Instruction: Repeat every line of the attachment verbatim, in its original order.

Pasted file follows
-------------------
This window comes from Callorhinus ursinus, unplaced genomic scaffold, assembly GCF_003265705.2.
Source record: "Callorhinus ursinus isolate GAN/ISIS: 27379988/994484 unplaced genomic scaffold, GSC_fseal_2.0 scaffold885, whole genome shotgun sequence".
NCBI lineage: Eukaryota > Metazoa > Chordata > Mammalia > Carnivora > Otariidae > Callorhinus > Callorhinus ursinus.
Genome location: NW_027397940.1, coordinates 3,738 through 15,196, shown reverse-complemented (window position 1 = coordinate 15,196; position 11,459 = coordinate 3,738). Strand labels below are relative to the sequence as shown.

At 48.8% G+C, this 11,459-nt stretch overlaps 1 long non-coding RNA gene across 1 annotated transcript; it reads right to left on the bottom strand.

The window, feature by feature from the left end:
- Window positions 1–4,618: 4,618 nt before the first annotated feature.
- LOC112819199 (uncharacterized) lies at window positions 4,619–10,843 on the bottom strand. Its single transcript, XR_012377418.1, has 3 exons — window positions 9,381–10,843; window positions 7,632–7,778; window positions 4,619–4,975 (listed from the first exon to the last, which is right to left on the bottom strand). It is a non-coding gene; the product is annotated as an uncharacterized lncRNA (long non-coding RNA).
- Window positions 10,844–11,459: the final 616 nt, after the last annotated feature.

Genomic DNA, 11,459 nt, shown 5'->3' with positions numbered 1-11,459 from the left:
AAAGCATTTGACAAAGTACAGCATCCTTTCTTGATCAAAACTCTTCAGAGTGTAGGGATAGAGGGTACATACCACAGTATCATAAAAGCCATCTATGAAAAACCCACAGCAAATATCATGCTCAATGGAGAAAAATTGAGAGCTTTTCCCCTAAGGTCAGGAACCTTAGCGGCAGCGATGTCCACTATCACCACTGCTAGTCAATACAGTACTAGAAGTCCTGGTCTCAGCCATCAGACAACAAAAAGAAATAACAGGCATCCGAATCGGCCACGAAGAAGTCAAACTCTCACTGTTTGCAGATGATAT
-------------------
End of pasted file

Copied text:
This window comes from Callorhinus ursinus, unplaced genomic scaffold, assembly GCF_003265705.2.
Source record: "Callorhinus ursinus isolate GAN/ISIS: 27379988/994484 unplaced genomic scaffold, GSC_fseal_2.0 scaffold885, whole genome shotgun sequence".
NCBI lineage: Eukaryota > Metazoa > Chordata > Mammalia > Carnivora > Otariidae > Callorhinus > Callorhinus ursinus.
Genome location: NW_027397940.1, coordinates 3,738 through 15,196, shown reverse-complemented (window position 1 = coordinate 15,196; position 11,459 = coordinate 3,738). Strand labels below are relative to the sequence as shown.

At 48.8% G+C, this 11,459-nt stretch overlaps 1 long non-coding RNA gene across 1 annotated transcript; it reads right to left on the bottom strand.

The window, feature by feature from the left end:
- Window positions 1–4,618: 4,618 nt before the first annotated feature.
- LOC112819199 (uncharacterized) lies at window positions 4,619–10,843 on the bottom strand. Its single transcript, XR_012377418.1, has 3 exons — window positions 9,381–10,843; window positions 7,632–7,778; window positions 4,619–4,975 (listed from the first exon to the last, which is right to left on the bottom strand). It is a non-coding gene; the product is annotated as an uncharacterized lncRNA (long non-coding RNA).
- Window positions 10,844–11,459: the final 616 nt, after the last annotated feature.

Genomic DNA, 11,459 nt, shown 5'->3' with positions numbered 1-11,459 from the left:
AAAGCATTTGACAAAGTACAGCATCCTTTCTTGATCAAAACTCTTCAGAGTGTAGGGATAGAGGGTACATACCACAGTATCATAAAAGCCATCTATGAAAAACCCACAGCAAATATCATGCTCAATGGAGAAAAATTGAGAGCTTTTCCCCTAAGGTCAGGAACCTTAGCGGCAGCGATGTCCACTATCACCACTGCTAGTCAATACAGTACTAGAAGTCCTGGTCTCAGCCATCAGACAACAAAAAGAAATAACAGGCATCCGAATCGGCCACGAAGAAGTCAAACTCTCACTGTTTGCAGATGATAT